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There's one thing that's been perfectly clear in the wake of the financial crisis: Bank of America's (NYSE:BAC) bottom line is painfully anemic. After notching $21 billion in net income in 2006, the megabank hasn't been able to break $7 billion in annual profit for going on six years.
The lackluster profit showing also means that a key measure of bank profitability -- return on equity -- looks terrible. Over the past 12 months, BofA's ROE has been just 2.8%, as compared to an impressive 13.5% at Wells Fargo (NYSE:WFC) and 12.2% at JPMorgan Chase (NYSE:JPM).
Bank of America has some excuse over the past year in the form of billions of dollars spent on legal settlements -- significantly more than either Wells or JPMorgan. But for the most part, those ROE numbers show exactly what it looks like: The businesses at Wells and JPMorgan are vastly outperforming BofA.
But it gets a bit trickier when it comes to valuation. Because banks are balance-sheet-based businesses, price-to-book value is one of the most commonly used valuation metrics in the banking industry. On that measure, BofA's stock looks staggeringly cheap -- right now it trades at more than a 30% discount to its book value.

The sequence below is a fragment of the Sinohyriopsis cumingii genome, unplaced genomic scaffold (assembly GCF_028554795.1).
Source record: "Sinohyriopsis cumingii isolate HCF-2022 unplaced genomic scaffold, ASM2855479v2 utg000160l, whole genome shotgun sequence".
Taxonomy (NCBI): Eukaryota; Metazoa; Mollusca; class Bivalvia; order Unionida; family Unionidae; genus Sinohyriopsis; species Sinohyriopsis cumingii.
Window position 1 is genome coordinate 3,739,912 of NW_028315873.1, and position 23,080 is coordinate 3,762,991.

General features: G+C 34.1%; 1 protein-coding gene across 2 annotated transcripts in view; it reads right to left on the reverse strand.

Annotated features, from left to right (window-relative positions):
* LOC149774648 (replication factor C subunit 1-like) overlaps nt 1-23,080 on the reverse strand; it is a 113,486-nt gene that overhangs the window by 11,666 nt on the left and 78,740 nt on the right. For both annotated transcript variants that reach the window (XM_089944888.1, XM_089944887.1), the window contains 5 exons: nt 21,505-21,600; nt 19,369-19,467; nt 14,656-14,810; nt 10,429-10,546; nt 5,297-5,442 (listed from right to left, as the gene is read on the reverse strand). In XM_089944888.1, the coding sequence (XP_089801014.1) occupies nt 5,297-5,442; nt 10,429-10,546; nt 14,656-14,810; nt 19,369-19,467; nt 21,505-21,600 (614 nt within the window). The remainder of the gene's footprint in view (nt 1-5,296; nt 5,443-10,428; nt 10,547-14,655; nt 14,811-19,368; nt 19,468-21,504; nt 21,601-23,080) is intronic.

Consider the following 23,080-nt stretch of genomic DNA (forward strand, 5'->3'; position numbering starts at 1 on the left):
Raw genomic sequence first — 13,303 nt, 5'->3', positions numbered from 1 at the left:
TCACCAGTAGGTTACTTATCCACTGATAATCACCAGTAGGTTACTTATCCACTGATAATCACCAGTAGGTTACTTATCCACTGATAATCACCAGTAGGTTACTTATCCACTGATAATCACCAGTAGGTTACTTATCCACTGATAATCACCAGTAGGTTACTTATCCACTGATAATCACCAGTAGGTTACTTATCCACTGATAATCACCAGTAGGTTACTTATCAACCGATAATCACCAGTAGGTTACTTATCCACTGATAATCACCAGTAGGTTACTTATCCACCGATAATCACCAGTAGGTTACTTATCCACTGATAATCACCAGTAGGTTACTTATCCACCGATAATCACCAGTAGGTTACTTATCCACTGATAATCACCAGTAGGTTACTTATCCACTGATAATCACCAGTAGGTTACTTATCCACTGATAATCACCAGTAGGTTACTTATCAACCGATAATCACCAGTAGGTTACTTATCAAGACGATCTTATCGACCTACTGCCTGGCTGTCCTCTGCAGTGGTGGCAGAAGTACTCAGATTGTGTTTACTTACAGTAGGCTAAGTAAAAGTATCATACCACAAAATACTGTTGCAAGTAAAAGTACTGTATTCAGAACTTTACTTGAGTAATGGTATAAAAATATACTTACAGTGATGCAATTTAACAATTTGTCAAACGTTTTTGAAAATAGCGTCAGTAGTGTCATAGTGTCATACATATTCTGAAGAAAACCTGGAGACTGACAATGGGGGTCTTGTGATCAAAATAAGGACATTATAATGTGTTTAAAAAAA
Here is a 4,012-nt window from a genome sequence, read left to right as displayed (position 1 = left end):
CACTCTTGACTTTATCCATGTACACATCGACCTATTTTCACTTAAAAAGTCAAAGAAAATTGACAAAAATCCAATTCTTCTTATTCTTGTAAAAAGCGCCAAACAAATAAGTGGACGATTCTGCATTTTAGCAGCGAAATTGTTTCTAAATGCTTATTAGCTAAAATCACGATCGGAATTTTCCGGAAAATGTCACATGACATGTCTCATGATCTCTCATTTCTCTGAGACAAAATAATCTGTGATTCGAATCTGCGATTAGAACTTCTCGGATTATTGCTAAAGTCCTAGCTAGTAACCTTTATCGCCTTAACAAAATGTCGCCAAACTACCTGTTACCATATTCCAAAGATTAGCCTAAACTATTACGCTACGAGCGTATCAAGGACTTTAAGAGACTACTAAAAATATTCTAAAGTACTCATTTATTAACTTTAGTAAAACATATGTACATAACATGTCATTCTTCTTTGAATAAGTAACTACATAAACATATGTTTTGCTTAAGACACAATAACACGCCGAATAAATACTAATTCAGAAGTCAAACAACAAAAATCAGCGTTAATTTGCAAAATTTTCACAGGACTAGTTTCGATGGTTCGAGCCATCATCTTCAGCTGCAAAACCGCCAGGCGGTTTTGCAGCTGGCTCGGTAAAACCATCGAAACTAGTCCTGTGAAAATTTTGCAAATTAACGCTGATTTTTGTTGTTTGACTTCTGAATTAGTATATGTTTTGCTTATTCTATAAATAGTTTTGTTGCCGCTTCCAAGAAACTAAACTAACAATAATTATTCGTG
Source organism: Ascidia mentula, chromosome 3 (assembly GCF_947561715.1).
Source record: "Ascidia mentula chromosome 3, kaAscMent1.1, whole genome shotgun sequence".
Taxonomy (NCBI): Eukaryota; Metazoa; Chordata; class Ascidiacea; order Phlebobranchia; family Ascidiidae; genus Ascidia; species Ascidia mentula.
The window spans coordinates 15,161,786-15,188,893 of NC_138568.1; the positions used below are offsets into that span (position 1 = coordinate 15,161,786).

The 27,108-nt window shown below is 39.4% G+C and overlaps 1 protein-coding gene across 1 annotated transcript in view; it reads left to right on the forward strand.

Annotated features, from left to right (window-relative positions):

While that sounds like a screaming value, many investors shrug it off because of the large amount of goodwill and other intangible assets that Bank of America has on its balance sheet. Those investors would argue -- with good reason -- that to get a more realistic picture of BofA's valuation, price-to-tangible-book value should be used. On that basis, Bank of America's stock is trading at a slight premium to its tangible book value.
After that change to our valuation calculation, we're now looking at a very different picture. If we adjust BofA's trailing 12 months net income for the big lawsuit payout, we're looking at an ROE of somewhere around 4.4% -- which is still pretty bad -- against a price-to-tangible-book value of greater than one. That hardly seems attractive. But it's also the wrong way to think about it.
If we're basing BofA's valuation on tangible book value, we should likewise be basing its returns on tangible book value. Given that the bank had $141 billion in tangible equity at the end of last quarter versus $231 billion of total equity, this makes a big difference. Measure the returns against the tangible equity and the result climbs to a still not wowing but much more respectable 7.2%.
What this doesn't change is the fact that Bank of America still has a long way to go. Cost cutting needs to continue, smart loans need to be made, and it needs to put the rest of its legal liabilities to bed. But, in the meantime, let's not wrongly punish the company by stacking numbers that don't belong together.
Matt Koppenheffer owns shares of Bank of America and JPMorgan Chase. The Motley Fool recommends Bank of America and Wells Fargo. The Motley Fool owns shares of Bank of America, JPMorgan Chase, and Wells Fargo. Try any of our Foolish newsletter services free for 30 days. We Fools may not all hold the same opinions, but we all believe that considering a diverse range of insights makes us better investors. The Motley Fool has a disclosure policy.